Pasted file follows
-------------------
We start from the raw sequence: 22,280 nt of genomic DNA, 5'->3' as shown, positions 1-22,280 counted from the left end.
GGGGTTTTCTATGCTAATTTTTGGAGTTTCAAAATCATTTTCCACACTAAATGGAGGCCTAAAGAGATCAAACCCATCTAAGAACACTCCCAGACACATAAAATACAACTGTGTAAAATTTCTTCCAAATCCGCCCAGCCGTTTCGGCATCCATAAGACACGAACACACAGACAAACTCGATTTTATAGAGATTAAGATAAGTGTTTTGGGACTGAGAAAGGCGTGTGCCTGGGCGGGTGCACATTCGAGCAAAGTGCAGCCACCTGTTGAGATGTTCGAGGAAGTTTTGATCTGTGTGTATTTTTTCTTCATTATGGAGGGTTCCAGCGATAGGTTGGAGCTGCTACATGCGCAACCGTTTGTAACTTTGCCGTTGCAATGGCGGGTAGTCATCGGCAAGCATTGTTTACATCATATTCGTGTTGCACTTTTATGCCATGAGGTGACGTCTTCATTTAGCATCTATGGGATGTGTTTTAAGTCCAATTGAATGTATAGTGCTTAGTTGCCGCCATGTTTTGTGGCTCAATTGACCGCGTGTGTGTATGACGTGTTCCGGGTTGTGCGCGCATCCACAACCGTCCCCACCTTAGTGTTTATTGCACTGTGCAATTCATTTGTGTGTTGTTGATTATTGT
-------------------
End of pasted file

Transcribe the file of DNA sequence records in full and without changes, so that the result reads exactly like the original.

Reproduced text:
We start from the raw sequence: 22,280 nt of genomic DNA, 5'->3' as shown, positions 1-22,280 counted from the left end.
GGGGTTTTCTATGCTAATTTTTGGAGTTTCAAAATCATTTTCCACACTAAATGGAGGCCTAAAGAGATCAAACCCATCTAAGAACACTCCCAGACACATAAAATACAACTGTGTAAAATTTCTTCCAAATCCGCCCAGCCGTTTCGGCATCCATAAGACACGAACACACAGACAAACTCGATTTTATAGAGATTAAGATAAGTGTTTTGGGACTGAGAAAGGCGTGTGCCTGGGCGGGTGCACATTCGAGCAAAGTGCAGCCACCTGTTGAGATGTTCGAGGAAGTTTTGATCTGTGTGTATTTTTTCTTCATTATGGAGGGTTCCAGCGATAGGTTGGAGCTGCTACATGCGCAACCGTTTGTAACTTTGCCGTTGCAATGGCGGGTAGTCATCGGCAAGCATTGTTTACATCATATTCGTGTTGCACTTTTATGCCATGAGGTGACGTCTTCATTTAGCATCTATGGGATGTGTTTTAAGTCCAATTGAATGTATAGTGCTTAGTTGCCGCCATGTTTTGTGGCTCAATTGACCGCGTGTGTGTATGACGTGTTCCGGGTTGTGCGCGCATCCACAACCGTCCCCACCTTAGTGTTTATTGCACTGTGCAATTCATTTGTGTGTTGTTGATTATTGT